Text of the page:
By Joseph SiemandelSeptember 13, 2018
Soldiers love competition: the struggle against the obstacles, competing against each other to see the best of the best. That's when you see them push to the end of their physical abilities and do things that they never thought they could.
That is what the 2018 Best Warrior Competition was all about. Guardsmen from across the state pushed themselves to their physical and mental breaking points during the four-day competition.
"We created this year's competition to get everything we could out of the competitors," said Command Sgt. Maj. Bruce Ecclestone, state command sergeant major, Washington Army National Guard. "We had a close finish, separated by only six points."
Competitors, chosen by their units during a board review process, came to Camp Murray on Thursday, Sept. 6, to start the multi-day competition, starting with an Army Physical Fitness Test and mystery events, which included pull-ups, a shuttle run and goblet squats.
"If you are somebody that wants to test yourself against the best in the state, this is a great lane to do it in," said Private 1st Class Nicholas Pannoni, infantryman with Charlie Company, 3rd Battalion, 161st Infantry Regiment and Longview police officer. "This was a good opportunity to compete, understand where your weaknesses are and see what you are all about."
The second day started with a 12-mile ruck march. Each competitor carried a 40-pound ruck sack, and weapon in full battle rattle. As competitors finished, they received medical attention as needed and prepared for their next event which was a test on familiarization on the MK-19 and .50 Caliber Machine Gun. The Guardsmen then moved on to Tactical Combat Casualty Care lanes before conducting land navigation.
"So far, it's been killing me, but it's been good," said Spc. Arbogaste Twizere, combat engineer, Headquarters Company, 898th Brigade Engineer Battalion and a Central Washington University student. "I want to be the best; I don't want to be a regular person. I want to be special."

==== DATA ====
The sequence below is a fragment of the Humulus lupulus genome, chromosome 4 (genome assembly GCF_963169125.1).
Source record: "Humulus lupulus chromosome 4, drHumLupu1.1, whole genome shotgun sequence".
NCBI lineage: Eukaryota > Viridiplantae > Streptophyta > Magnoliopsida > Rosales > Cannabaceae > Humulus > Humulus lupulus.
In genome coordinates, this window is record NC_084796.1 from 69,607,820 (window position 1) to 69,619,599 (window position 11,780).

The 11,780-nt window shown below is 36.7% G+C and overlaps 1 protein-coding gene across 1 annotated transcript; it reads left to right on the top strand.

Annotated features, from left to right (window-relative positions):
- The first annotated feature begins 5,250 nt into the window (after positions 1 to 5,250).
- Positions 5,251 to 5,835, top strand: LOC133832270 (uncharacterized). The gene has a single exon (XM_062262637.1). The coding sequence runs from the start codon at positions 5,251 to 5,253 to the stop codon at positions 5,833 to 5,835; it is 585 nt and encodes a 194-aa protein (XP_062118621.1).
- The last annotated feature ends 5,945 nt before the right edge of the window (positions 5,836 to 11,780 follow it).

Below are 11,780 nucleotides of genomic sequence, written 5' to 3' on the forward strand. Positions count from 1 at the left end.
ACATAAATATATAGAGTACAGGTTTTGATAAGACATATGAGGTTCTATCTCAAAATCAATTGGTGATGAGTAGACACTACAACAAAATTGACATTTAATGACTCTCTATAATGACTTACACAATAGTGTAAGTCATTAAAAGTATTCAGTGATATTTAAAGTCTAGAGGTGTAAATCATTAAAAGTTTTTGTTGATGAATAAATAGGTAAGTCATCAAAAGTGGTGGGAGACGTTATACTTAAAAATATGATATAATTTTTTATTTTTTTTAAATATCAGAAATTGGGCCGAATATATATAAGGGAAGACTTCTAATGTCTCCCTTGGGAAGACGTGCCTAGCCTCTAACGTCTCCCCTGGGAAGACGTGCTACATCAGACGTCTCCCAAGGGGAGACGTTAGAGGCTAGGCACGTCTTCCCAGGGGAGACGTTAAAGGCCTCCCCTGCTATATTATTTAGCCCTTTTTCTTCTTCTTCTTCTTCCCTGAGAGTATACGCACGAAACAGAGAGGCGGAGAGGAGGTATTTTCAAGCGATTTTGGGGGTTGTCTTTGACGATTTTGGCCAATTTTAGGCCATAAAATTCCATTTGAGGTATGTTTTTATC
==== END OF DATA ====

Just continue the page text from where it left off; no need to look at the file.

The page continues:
Twizere and Pannoni, along with the other competitors, finished day two with a trip to the gas chamber before heading to the woods for night land navigation.
Sgt. Kevin Chambers, a plumber with 176th Engineer Company and Bellingham resident, recently returned from working on the wildfires in eastern Washington in August. He took the challenge head on knowing he couldn't give up.
"I was recently on the Sheep Creek Fire; it was fun, hard work. You feel accomplished at the end of the day knowing you are helping others," Chambers said. "As the only NCO in the competition, it's my responsibility to set the standard for the younger soldiers."
On the third day, the competitors completed rifle and pistol ranges, threw grenades and completed Day Stakes lanes.
"I am taking one event at a time," said Spc. Kevin Gross, a horizontal construction engineer, 176th Engineer Company. "You get one done and move on to the next. You can't think ahead."
Gross, a general contractor in Tacoma, said he wanted to take part in the Best Warrior competition since finding out about it.
"I want to be the best in my unit, state, region, country," he said. "This is why we do this, right? To be the best."
The competitors started the fourth and final day with an obstacle course and drill and ceremony event before wrapping up.
"Challenges are nothing new to me, I went to basic training at 31," said Spc. Robert Levy, automated logistical specialist with Alpha Company, 181st Brigade Support Battalion and an employee at Wells Fargo in Vancouver. "I'll never be one to blame my age on being beat by soldiers much younger."
"You all showed mental and physical toughness, and really showed the warrior ethos out there," Ecclestone told the soldiers during Sunday's award ceremony.
This year, Spc. Alex Hartley, infantryman, Alpha Company, 3rd Battalion, 161st Infantry Regiment and a student and model from Seattle was named the Best Warrior, and Chambers was named best non-commissioned officer.
"I am so happy to be the best warrior," Hartley said. "Many of the events pushed me to my brink but was fun. My leadership believes in me and knew I could win."
Chambers and Hartley will move on from the state competition to the regional competition in North Dakota next spring to compete against the winners from Alaska, Idaho, Montana, North Dakota, South Dakota, Oregon and Wyoming.